A House committee voted along party lines Friday to kill Gov. Larry Hogan's bill to repeal the so-called "rain tax.''
Dealing a blow to one of the Republican governor's top legislative priorities, the Democratic majority of the House Environmental Matters and Transportation Committee refused to roll back the controversial 2012 law that requires Baltimore City and the state's nine largest counties to levy stormwater remediation fees on property owners. The vote was 14-7.
Republican members argued that voters had spoken in electing Hogan, who campaigned on a pledge to end the fee mandate. St. Mary's County Del. Anthony O'Donnell said repeal "simply is a promise made and a promise kept."
But Del. Kumar P. Barve, the panel's chairman, said he was convinced the current law gives counties and the city all the flexibility they need to reduce or even eliminate their fees if they want to, as some already have. The Montgomery County Democrat said he, too, ran for re-election, and his constituents were very concerned about stormwater runoff and against repeal.
"I don't remember a single Republican saying they would go along with Barack Obama after he won two elections," Barve said after the vote.
Hogan issued a statement saying he was "confident that the General Assembly will still move forward with a repeal of the rain tax." Some Senate bills would lift the mandate, including one put in by Senate President Thomas V. Mike Miller that has 29 co-sponsors, more than enough to pass that chamber.
House Minority Whip Kathy Szeliga called the vote "disappointing" but said Republicans would get behind Miller's bill if necessary.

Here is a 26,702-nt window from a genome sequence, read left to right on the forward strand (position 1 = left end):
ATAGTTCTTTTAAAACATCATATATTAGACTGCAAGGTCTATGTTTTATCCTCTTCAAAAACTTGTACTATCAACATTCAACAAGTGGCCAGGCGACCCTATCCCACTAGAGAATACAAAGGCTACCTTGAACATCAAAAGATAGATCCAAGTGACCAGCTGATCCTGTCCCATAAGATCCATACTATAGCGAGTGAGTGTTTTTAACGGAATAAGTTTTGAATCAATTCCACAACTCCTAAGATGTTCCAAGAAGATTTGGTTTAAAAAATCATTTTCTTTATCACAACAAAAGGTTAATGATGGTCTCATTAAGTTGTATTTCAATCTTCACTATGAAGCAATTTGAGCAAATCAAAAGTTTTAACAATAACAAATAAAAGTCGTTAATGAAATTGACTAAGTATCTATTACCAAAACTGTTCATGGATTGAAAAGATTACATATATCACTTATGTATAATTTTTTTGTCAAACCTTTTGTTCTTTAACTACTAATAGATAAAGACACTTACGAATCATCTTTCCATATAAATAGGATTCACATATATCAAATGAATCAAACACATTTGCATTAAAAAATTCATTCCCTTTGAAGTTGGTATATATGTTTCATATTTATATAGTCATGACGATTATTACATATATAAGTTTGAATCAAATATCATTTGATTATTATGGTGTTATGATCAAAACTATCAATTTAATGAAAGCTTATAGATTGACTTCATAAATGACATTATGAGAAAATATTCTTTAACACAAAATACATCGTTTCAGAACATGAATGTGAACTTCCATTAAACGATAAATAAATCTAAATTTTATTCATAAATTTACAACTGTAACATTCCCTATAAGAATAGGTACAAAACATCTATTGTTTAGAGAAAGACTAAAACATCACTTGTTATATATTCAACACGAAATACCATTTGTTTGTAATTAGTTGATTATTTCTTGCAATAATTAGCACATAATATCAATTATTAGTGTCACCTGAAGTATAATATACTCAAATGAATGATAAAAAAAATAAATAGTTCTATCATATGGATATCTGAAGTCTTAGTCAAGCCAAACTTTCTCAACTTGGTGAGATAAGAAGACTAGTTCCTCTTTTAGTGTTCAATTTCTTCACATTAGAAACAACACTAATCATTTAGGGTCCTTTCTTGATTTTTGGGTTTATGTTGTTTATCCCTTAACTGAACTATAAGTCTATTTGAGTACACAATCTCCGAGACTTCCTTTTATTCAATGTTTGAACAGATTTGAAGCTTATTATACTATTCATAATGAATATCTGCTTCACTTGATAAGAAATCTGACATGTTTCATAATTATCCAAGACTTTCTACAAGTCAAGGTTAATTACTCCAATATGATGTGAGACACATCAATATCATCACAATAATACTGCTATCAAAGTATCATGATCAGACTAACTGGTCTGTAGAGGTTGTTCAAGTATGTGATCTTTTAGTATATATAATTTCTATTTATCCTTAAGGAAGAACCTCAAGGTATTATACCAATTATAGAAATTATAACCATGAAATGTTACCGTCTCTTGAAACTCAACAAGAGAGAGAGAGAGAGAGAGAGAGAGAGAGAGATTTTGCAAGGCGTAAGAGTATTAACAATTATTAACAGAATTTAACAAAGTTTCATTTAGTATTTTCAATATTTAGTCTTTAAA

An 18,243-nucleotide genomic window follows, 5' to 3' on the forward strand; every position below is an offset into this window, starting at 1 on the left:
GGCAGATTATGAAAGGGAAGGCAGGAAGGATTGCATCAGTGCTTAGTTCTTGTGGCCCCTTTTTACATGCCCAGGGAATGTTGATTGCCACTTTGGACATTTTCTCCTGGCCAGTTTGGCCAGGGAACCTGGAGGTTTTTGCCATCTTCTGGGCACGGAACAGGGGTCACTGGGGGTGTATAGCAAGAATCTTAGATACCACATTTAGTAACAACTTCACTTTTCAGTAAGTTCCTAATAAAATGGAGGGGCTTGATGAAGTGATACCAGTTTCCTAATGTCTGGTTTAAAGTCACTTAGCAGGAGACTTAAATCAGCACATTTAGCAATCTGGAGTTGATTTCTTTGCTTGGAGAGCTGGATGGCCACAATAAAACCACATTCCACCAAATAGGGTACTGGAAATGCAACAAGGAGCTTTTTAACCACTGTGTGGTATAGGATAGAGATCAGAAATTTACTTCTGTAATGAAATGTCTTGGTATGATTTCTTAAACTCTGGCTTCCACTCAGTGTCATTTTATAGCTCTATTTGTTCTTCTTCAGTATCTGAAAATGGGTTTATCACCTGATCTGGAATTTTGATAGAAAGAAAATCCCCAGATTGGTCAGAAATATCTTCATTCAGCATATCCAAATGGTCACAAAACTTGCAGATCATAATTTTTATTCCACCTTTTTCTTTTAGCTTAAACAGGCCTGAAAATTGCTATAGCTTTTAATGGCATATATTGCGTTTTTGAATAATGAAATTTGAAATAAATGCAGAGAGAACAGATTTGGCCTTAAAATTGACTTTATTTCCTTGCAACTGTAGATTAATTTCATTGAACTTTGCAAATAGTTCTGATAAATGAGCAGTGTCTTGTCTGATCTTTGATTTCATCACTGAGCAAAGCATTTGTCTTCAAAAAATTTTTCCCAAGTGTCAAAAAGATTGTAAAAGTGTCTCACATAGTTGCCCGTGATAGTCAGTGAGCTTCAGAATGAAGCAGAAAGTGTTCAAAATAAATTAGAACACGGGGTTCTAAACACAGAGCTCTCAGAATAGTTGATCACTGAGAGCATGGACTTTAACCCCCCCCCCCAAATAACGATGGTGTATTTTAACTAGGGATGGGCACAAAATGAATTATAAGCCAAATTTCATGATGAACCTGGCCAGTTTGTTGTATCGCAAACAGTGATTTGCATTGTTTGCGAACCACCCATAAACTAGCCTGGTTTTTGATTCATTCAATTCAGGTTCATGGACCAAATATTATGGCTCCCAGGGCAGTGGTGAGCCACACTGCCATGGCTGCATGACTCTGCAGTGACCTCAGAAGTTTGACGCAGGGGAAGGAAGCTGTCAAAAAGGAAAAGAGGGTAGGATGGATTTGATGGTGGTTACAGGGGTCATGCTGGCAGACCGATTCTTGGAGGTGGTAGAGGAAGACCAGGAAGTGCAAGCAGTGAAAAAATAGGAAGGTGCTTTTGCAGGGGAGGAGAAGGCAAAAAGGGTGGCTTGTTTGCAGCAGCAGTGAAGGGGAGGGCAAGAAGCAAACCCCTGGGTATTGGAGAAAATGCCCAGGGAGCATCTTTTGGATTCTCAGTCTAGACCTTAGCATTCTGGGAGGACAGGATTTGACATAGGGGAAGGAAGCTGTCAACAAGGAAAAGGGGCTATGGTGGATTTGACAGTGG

"None of us cares who gets the credit," said the Baltimore County Republican.
Barve said any Senate bill that reached his committee would be considered, but he suggested the outcome would be the same if it didn't differ substantially from Hogan's.
The General Assembly adopted the fee requirement in 2012 as a way of making sure the jurisdictions complied with a federal mandate to curb stormwater runoff from streets, parking lots and buildings, a significant and growing source of Chesapeake Bay pollution. The measure passed over the heated opposition of Republican lawmakers.
The stormwater fee was not part of Gov. Martin O'Malley's legislative package that year, but he embraced the concept and signed the bill.
While Republicans could not stop the fee, they were successful in branding it the "rain tax." It provoked complaints from businesses and homeowners in the Baltimore area, though it was more widely accepted in the Washington suburbs. Some counties balked at the mandate or only minimally complied. Frederick County set the rate at one cent per household, while Carroll County refused to adopt a fee at all. Harford County adopted a fee but repealed it after last fall's election.
Hogan and other repeal advocates argued that counties would still be free to charge a fee if they wanted, and that all would still have to find the funds needed to reduce stormwater pollution. But repeal opponents pointed to an opinion issued last month by the attorney general's office saying the current law lets counties and the city lower or drop their fees altogether, as long as they set aside sufficient funds from other sources to pay for needed cleanup projects.